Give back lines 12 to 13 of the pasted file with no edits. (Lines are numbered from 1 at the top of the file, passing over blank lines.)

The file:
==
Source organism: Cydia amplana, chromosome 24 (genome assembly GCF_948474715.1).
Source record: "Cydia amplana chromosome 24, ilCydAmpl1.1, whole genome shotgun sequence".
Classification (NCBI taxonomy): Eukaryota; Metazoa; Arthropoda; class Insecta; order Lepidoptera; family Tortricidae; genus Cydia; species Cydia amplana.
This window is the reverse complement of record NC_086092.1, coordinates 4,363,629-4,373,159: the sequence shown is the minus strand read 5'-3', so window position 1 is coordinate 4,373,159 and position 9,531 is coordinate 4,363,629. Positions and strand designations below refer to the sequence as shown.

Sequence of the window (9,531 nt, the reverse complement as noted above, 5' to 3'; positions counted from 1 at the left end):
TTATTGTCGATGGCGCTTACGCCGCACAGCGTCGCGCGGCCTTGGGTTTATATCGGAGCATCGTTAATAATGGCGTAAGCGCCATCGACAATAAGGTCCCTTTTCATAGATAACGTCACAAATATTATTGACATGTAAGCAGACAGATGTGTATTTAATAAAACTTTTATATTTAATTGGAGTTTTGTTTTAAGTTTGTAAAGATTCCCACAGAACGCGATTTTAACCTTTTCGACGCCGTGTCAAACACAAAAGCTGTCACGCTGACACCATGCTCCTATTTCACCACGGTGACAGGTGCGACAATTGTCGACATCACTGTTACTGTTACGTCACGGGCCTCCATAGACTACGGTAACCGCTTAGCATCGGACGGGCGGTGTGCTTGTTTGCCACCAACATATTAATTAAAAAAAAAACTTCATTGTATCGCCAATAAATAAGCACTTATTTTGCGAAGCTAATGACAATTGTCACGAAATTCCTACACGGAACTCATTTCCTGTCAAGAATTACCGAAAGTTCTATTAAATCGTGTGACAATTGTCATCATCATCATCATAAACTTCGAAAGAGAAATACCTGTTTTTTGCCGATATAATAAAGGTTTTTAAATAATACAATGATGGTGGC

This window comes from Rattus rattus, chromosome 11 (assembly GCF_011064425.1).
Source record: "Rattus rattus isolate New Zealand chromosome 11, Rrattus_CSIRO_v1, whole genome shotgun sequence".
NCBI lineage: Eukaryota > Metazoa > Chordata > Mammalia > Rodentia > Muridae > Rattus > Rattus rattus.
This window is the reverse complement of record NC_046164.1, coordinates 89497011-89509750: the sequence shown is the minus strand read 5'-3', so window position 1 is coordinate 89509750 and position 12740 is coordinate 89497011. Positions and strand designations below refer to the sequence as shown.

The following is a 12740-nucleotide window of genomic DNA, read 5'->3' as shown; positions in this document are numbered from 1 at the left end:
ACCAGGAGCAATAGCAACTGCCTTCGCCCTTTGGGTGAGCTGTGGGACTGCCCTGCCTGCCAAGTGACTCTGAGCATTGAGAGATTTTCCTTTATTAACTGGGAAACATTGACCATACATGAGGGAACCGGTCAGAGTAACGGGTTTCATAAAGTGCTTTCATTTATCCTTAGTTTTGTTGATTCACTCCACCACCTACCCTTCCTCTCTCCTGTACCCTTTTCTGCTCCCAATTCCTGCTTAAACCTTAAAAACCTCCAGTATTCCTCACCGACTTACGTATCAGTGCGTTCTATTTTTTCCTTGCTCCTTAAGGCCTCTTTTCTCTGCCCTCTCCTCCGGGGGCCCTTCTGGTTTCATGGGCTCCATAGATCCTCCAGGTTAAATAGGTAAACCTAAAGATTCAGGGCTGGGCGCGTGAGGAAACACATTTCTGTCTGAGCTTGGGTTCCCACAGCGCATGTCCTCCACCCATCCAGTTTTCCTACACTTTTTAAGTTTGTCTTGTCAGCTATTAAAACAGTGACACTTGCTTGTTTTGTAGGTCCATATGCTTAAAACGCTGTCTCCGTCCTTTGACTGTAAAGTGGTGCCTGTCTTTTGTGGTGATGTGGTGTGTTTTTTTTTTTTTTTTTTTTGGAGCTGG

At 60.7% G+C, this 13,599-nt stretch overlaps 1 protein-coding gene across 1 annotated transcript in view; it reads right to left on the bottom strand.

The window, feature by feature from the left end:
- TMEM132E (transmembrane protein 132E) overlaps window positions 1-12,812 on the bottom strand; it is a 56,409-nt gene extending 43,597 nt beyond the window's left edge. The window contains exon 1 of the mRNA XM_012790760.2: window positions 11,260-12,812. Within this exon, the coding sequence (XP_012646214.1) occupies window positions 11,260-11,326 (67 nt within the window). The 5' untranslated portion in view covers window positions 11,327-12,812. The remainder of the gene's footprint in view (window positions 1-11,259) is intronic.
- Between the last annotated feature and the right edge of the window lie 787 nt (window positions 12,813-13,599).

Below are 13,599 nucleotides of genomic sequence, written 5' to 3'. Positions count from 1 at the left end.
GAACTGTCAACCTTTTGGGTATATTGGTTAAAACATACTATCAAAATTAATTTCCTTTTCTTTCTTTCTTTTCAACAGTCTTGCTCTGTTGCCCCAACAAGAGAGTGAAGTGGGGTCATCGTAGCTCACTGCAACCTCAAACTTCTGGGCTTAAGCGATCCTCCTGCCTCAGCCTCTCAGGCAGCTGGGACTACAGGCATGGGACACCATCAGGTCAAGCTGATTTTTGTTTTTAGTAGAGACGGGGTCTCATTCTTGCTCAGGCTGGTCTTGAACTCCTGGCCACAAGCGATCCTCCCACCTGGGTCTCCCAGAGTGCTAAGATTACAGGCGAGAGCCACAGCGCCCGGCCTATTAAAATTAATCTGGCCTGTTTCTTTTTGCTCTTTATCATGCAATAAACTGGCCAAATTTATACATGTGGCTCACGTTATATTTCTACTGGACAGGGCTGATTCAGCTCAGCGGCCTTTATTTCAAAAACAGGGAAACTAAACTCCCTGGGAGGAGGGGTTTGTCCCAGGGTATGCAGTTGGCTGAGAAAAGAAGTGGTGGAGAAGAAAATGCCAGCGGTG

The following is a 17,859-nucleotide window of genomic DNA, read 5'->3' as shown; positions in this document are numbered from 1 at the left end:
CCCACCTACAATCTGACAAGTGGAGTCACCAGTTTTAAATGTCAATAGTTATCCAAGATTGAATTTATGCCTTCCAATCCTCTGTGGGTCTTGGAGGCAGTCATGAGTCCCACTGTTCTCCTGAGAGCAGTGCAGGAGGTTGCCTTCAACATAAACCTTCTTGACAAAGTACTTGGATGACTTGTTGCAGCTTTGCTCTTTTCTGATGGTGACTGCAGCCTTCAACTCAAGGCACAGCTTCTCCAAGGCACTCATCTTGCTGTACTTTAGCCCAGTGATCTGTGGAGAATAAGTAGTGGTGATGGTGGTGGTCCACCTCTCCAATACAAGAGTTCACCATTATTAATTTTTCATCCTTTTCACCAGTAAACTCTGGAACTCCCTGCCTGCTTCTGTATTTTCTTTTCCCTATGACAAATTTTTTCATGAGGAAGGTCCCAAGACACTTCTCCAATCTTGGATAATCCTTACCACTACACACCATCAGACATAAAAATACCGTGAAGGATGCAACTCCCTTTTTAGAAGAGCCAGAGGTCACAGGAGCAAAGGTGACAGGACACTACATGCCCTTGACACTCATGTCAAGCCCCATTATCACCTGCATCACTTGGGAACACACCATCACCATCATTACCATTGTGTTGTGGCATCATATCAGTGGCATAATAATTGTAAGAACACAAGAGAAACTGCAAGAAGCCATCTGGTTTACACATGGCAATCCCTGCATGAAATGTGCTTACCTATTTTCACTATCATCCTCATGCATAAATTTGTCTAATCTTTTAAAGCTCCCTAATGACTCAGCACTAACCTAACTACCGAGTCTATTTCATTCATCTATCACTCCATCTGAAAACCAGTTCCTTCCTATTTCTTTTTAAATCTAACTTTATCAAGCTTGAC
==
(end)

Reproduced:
ACCAGGAGCAATAGCAACTGCCTTCGCCCTTTGGGTGAGCTGTGGGACTGCCCTGCCTGCCAAGTGACTCTGAGCATTGAGAGATTTTCCTTTATTAACTGGGAAACATTGACCATACATGAGGGAACCGGTCAGAGTAACGGGTTTCATAAAGTGCTTTCATTTATCCTTAGTTTTGTTGATTCACTCCACCACCTACCCTTCCTCTCTCCTGTACCCTTTTCTGCTCCCAATTCCTGCTTAAACCTTAAAAACCTCCAGTATTCCTCACCGACTTACGTATCAGTGCGTTCTATTTTTTCCTTGCTCCTTAAGGCCTCTTTTCTCTGCCCTCTCCTCCGGGGGCCCTTCTGGTTTCATGGGCTCCATAGATCCTCCAGGTTAAATAGGTAAACCTAAAGATTCAGGGCTGGGCGCGTGAGGAAACACATTTCTGTCTGAGCTTGGGTTCCCACAGCGCATGTCCTCCACCCATCCAGTTTTCCTACACTTTTTAAGTTTGTCTTGTCAGCTATTAAAACAGTGACACTTGCTTGTTTTGTAGGTCCATATGCTTAAAACGCTGTCTCCGTCCTTTGACTGTAAAGTGGTGCCTGTCTTTTGTGGTGATGTGGTGTGTTTTTTTTTTTTTTTTTTTTGGAGCTGG

At 60.7% G+C, this 13,599-nt stretch overlaps 1 protein-coding gene across 1 annotated transcript in view; it reads right to left on the bottom strand.